Photographs: Tunde Alabi-Hundeyin
Dusk brings a shift of the senses, a change to how the world is known. A similar recalibration can happen when we choose to settle down somewhere and map what our perceptions find there.
Pictures of Alex Cooper's letter-pressed Dew Pond sheets and examples of what participants did with them.
Screening of Rupert Cox, Kozo Hiramatsu and my film, Zawawa at the Salon for Alternative Social Science Strategies at Museum of European and Mediterranean Civilisations (Mucem), January 10th, 2020.
Durant le bombardement d’Okinawa, en 1945, les habitants ont cherché refuge dans les grottes et les champs de canne à sucre. Ils ont forgé des souvenirs qui habitent aujourd’hui les sons de ces lieux. Un paysagiste, un acousticien et un anthropologue ont travaillé ensemble pendant dix ans pour écouter, enregistrer ces sons et leur donner sens, à travers les récits d’individus qui expriment, comme tant d’autres à Okinawa, l’expérience d’une vie suspendue entre les guerres américaines, le passé, le présent et le futur.
September 12th, 2019: at Cafe OTO for "Animal Sounds" - part of their Music and Other Living Creatures Programme, a performance-lecture that dug back to the 90s to find those points where I'd written of encounters with the more-than-human.
March 21st, 2019: at Felix Art Museum, Brussels, talking about "Concealing and Revealing The Field," Igloo White, sound as camouflage, masking, etc.
January 24th, 2019: at Iklectik for launch of Salomé Voegelin's The Political Possibility of Sound, another performance-lecture, this time mining my archive for "Thirty Years of Height," finding those moments across three decades where I'd found myself with new friends at different points above ground.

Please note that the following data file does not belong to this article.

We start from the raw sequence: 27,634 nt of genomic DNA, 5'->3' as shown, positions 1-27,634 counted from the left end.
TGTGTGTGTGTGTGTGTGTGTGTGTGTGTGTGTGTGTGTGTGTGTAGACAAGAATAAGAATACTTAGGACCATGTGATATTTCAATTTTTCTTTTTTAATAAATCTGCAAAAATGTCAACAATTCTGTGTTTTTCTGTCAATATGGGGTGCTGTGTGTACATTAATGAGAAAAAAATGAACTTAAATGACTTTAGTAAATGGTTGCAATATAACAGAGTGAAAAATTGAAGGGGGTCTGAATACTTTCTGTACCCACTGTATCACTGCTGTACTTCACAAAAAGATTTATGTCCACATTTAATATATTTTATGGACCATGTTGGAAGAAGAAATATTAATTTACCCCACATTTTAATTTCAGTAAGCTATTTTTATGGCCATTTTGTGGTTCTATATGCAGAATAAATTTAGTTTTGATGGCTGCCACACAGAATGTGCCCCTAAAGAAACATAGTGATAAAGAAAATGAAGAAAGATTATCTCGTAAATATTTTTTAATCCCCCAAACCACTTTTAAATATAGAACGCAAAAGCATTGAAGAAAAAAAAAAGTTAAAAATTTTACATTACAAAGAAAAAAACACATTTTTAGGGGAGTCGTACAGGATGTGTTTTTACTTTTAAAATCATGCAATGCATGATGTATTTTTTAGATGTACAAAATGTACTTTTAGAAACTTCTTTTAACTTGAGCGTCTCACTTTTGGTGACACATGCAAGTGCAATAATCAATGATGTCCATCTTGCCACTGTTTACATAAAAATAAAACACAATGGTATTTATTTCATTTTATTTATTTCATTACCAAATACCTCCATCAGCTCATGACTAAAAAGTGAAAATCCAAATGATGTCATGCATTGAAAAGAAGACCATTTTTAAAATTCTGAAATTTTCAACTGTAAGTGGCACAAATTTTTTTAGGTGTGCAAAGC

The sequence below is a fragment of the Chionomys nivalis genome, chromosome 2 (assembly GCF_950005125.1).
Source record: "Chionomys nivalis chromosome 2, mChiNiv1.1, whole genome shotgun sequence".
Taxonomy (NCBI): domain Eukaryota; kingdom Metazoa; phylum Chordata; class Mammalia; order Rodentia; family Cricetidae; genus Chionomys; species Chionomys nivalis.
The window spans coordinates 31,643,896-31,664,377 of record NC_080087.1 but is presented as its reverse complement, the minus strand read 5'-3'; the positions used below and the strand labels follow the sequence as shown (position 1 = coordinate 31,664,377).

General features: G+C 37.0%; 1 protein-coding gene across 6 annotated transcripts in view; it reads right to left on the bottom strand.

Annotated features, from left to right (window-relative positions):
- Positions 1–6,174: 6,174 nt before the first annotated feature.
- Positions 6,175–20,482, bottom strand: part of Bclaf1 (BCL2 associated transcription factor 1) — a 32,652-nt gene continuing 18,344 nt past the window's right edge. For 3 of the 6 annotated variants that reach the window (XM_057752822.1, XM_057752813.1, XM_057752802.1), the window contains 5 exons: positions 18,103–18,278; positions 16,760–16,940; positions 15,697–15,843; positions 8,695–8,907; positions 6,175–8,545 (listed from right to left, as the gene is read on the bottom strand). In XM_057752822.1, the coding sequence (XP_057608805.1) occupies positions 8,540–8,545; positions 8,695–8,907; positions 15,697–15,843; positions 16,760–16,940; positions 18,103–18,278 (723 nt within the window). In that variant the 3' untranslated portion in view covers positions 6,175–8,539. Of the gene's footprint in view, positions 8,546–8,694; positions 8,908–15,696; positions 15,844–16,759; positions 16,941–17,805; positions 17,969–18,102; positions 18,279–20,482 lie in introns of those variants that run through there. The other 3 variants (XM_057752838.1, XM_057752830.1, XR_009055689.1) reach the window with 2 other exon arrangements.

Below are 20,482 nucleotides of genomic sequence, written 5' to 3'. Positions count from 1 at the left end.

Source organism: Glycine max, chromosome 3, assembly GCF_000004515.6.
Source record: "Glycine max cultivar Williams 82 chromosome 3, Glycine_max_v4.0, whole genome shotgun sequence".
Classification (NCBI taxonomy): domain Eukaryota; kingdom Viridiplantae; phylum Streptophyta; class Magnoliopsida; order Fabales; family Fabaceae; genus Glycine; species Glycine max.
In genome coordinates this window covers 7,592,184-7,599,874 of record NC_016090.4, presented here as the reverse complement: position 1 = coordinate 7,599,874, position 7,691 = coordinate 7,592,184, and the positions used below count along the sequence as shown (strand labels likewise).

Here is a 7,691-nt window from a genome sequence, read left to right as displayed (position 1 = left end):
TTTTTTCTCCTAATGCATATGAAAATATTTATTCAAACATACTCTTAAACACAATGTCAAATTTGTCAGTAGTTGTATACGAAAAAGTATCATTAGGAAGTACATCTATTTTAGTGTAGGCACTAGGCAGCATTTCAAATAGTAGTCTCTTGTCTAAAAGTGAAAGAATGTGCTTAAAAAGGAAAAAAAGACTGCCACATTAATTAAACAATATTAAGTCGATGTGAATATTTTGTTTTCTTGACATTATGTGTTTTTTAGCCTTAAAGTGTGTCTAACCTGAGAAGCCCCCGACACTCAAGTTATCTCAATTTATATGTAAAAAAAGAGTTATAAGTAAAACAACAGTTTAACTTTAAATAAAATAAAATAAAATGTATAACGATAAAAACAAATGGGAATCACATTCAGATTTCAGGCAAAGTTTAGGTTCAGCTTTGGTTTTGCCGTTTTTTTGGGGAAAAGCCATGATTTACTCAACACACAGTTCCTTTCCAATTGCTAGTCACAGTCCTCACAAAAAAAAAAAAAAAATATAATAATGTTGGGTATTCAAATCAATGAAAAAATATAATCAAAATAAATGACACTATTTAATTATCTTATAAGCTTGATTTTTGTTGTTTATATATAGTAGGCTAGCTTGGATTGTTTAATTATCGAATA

A round-up of some recent talks.
"The Near and The Far" at YARMONICS, St. Georges Theatre, Yarmouth, 21st of September. More information.
"The Ecology of Sound" at Bold Tendencies, Peckham, part of "The Dominant Eye," 20th of September, organized by Sian Hutchings and Noematic Collective. More information. Dedicated Journal of Sonic Studies site dedicated to project, including interview with me and documentation of various works.
"Zawawa: Sounds of Wind in the Sugar Cane," (with Rupert Cox and Kozo Hiramatsu), Socio-Sonic Symposium, City University, 14th of September.
"The Nature of Sound", Ace Hotel, London, with Dr. Simon Jones and Antoine Bertin, organized by super/collider, 29th of August. More information.
"The Sounds of Wind in the Sugar Cane, The Angry Roars and Sobs of the Dead: Representing Okinawan War Memories" (with Rupert Cox) at "Why Remember? Remains, Ruins, Reconstructions", Sarajevo, 27th - 30th of June. More information.
"Hear Lightning and Thunder" at LOMA (Large Objects Moving Air) conference at London College of Communication, 8th of January. More information.
Two readings from A Downland Index, one at the literary cabaret Speaky Spokey in Brighton and one at the Photographers' Gallery in London, there to support the launch of Justin Hopper's book The Old Weird Albion.